The myth of a static EU

Yesterday and today see the organisation of a large conference in London, organised by Open Europe and the Fresh Start group of Tory MPs. Entitled a ‘pan-European conference for EU reform‘, it proudly announces that it brings together speakers from across the EU to discuss how to change the Union.

The big draw on yesterday’s roster was George Osborne, whose main theme was that the EU needs to reform or decline, coupled to some vague language about failure on the former leading to the UK having to step back, so causing the latter.

At one level, such an event is a clear riposte to those who argue that sceptics are all problem, no solution. The #EUReform twitter feed yesterday was full of ideas about liberalisation, deregulation, changes to this and to that. The stick that used to beaten against them is now a vehicle for programmes and projects of change.

At another level, it reflects the persistent misunderstanding of the nature of European integration.

The EU (and its predecessors) exist in a permanent state of flux. Indeed, the simple fact that I have to note the EU’s predecessors in the previous sentence is simple illustration of that fact.

For all that sceptics rail against ‘rule from Brussels’, the legal and political reality of the process is that member states retain the primary control of the system. They own the treaties, they pay the bills, they chose to self-limit their power, even as they chose when and whether to implement legislative outputs.

Whatever coercion there is within the system comes from a voluntary desire to ensure that such gaming is kept to a minimum. Indeed, we might note that the power of the ECJ to issue fines for non-compliance with rulings was a British initiative, not some eurocrat’s.

Moreover, the Union has always been changing. From the EEC we saw informal expansion into foreign affairs and new parts of domestic policy, which in turn was captured within the Union structure of Maastricht, which in turn facilitated cooperation in more new areas. Treaties catch up with the reality of integration, as much as they open up new areas (a point that Moravcsik never quite explored in his liberal intergovernmentalism).

As I’ve noted before, pro-Europeans are just as varied as sceptics, and the entire history of European integration has been one of contestation and debate and, ultimately, of reform. The concept stretching of euroscepticism to include anyone with an idea about change is meaningless, since nobody thinks that the EU is just right as it is.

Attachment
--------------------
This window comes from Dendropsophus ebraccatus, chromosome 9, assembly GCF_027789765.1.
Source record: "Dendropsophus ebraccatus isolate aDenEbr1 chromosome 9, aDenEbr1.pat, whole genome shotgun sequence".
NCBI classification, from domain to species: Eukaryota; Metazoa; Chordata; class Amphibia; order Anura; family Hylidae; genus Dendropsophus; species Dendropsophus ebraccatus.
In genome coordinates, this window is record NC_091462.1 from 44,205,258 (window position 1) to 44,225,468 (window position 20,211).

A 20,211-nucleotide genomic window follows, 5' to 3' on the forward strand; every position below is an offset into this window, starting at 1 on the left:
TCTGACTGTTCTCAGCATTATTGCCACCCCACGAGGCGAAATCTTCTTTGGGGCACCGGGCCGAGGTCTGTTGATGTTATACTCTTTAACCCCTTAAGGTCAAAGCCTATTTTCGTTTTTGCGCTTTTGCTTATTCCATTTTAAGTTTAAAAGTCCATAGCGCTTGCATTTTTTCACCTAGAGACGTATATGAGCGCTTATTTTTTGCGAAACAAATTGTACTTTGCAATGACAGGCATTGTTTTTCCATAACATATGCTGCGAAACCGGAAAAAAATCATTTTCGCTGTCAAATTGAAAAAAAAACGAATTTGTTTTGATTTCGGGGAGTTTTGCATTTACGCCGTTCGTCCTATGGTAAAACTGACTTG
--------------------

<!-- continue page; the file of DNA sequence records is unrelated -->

In essence, events such as this one are creating something of a straw man, projecting an image of a Union that is unchanging and inflexible. A moment’s reflection on what has happened in the years since Lisbon – most obviously in the field of economic governance, but also elsewhere – should give the lie to that image.

All of which should raise questions about intentions. Certainly, several of the speakers know that their suggestions/demands are fundamentally incompatible with the current structure of the Union and would require a white-sheet approach. Memories of the Constitutional treaty process post-Laeken are still fresh enough to make that very unlikely.

But Laeken should also remind us that white-sheets still end up carrying the imprint of what came before. Even when presented with the opportunity to start all over again, the consensus was that the least problematic outcome was something a lot like what we have now: a blend of intergovernmental and supranational elements, with much scope for contingent action. For all the talk of socialisation and of emergent European-level governance, states still largely get to do what they want and it’s disingenuous to pretend otherwise.

As we rumble on towards the European elections, these debates will continue (largely within national frames, it should be noted). Whether that heat will produce much light, remains to be seen.